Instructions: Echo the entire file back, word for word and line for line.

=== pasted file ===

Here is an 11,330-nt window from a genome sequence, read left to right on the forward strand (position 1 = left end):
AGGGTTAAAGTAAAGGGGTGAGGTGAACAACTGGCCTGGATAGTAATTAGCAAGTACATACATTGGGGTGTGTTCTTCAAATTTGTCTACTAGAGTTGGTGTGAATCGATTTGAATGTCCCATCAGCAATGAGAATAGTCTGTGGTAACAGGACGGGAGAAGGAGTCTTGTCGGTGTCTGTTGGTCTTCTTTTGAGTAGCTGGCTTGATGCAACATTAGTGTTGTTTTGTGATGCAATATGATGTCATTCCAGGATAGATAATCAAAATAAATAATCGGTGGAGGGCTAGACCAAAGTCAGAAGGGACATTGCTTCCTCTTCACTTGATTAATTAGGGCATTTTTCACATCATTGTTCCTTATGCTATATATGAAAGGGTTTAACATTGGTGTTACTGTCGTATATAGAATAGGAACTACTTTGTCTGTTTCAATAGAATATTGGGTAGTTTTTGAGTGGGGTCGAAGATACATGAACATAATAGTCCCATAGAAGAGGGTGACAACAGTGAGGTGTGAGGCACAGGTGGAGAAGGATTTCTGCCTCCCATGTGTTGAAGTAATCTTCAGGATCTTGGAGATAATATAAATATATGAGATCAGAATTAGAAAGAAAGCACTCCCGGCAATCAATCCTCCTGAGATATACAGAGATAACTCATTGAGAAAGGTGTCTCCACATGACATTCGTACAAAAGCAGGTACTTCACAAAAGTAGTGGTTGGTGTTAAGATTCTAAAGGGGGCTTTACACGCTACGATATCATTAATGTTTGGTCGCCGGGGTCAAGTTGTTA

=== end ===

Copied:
Here is an 11,330-nt window from a genome sequence, read left to right on the forward strand (position 1 = left end):
AGGGTTAAAGTAAAGGGGTGAGGTGAACAACTGGCCTGGATAGTAATTAGCAAGTACATACATTGGGGTGTGTTCTTCAAATTTGTCTACTAGAGTTGGTGTGAATCGATTTGAATGTCCCATCAGCAATGAGAATAGTCTGTGGTAACAGGACGGGAGAAGGAGTCTTGTCGGTGTCTGTTGGTCTTCTTTTGAGTAGCTGGCTTGATGCAACATTAGTGTTGTTTTGTGATGCAATATGATGTCATTCCAGGATAGATAATCAAAATAAATAATCGGTGGAGGGCTAGACCAAAGTCAGAAGGGACATTGCTTCCTCTTCACTTGATTAATTAGGGCATTTTTCACATCATTGTTCCTTATGCTATATATGAAAGGGTTTAACATTGGTGTTACTGTCGTATATAGAATAGGAACTACTTTGTCTGTTTCAATAGAATATTGGGTAGTTTTTGAGTGGGGTCGAAGATACATGAACATAATAGTCCCATAGAAGAGGGTGACAACAGTGAGGTGTGAGGCACAGGTGGAGAAGGATTTCTGCCTCCCATGTGTTGAAGTAATCTTCAGGATCTTGGAGATAATATAAATATATGAGATCAGAATTAGAAAGAAAGCACTCCCGGCAATCAATCCTCCTGAGATATACAGAGATAACTCATTGAGAAAGGTGTCTCCACATGACATTCGTACAAAAGCAGGTACTTCACAAAAGTAGTGGTTGGTGTTAAGATTCTAAAGGGGGCTTTACACGCTACGATATCATTAATGTTTGGTCGCCGGGGTCAAGTTGTTA